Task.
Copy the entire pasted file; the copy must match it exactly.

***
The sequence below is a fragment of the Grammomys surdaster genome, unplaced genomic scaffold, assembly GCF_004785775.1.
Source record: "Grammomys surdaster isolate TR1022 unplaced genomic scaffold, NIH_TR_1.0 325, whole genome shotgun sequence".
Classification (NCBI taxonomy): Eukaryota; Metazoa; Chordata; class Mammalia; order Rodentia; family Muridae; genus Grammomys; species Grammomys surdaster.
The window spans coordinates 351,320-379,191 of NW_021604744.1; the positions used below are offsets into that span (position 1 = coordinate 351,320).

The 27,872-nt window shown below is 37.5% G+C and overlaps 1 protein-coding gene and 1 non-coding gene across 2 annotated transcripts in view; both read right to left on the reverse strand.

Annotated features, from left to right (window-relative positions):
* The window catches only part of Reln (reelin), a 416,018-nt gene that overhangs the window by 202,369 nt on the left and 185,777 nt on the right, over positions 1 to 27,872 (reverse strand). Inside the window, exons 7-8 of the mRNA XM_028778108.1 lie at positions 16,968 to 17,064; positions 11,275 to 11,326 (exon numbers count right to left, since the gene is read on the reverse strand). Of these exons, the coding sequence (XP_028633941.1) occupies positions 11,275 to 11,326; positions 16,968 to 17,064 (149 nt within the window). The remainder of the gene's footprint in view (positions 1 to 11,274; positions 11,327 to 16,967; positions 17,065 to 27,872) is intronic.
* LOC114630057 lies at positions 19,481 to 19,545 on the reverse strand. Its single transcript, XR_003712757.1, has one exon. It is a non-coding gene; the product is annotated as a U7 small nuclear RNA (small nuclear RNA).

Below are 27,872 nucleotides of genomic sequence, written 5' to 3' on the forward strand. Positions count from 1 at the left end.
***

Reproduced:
The sequence below is a fragment of the Grammomys surdaster genome, unplaced genomic scaffold, assembly GCF_004785775.1.
Source record: "Grammomys surdaster isolate TR1022 unplaced genomic scaffold, NIH_TR_1.0 325, whole genome shotgun sequence".
Classification (NCBI taxonomy): Eukaryota; Metazoa; Chordata; class Mammalia; order Rodentia; family Muridae; genus Grammomys; species Grammomys surdaster.
The window spans coordinates 351,320-379,191 of NW_021604744.1; the positions used below are offsets into that span (position 1 = coordinate 351,320).

The 27,872-nt window shown below is 37.5% G+C and overlaps 1 protein-coding gene and 1 non-coding gene across 2 annotated transcripts in view; both read right to left on the reverse strand.

Annotated features, from left to right (window-relative positions):
* The window catches only part of Reln (reelin), a 416,018-nt gene that overhangs the window by 202,369 nt on the left and 185,777 nt on the right, over positions 1 to 27,872 (reverse strand). Inside the window, exons 7-8 of the mRNA XM_028778108.1 lie at positions 16,968 to 17,064; positions 11,275 to 11,326 (exon numbers count right to left, since the gene is read on the reverse strand). Of these exons, the coding sequence (XP_028633941.1) occupies positions 11,275 to 11,326; positions 16,968 to 17,064 (149 nt within the window). The remainder of the gene's footprint in view (positions 1 to 11,274; positions 11,327 to 16,967; positions 17,065 to 27,872) is intronic.
* LOC114630057 lies at positions 19,481 to 19,545 on the reverse strand. Its single transcript, XR_003712757.1, has one exon. It is a non-coding gene; the product is annotated as a U7 small nuclear RNA (small nuclear RNA).

Below are 27,872 nucleotides of genomic sequence, written 5' to 3' on the forward strand. Positions count from 1 at the left end.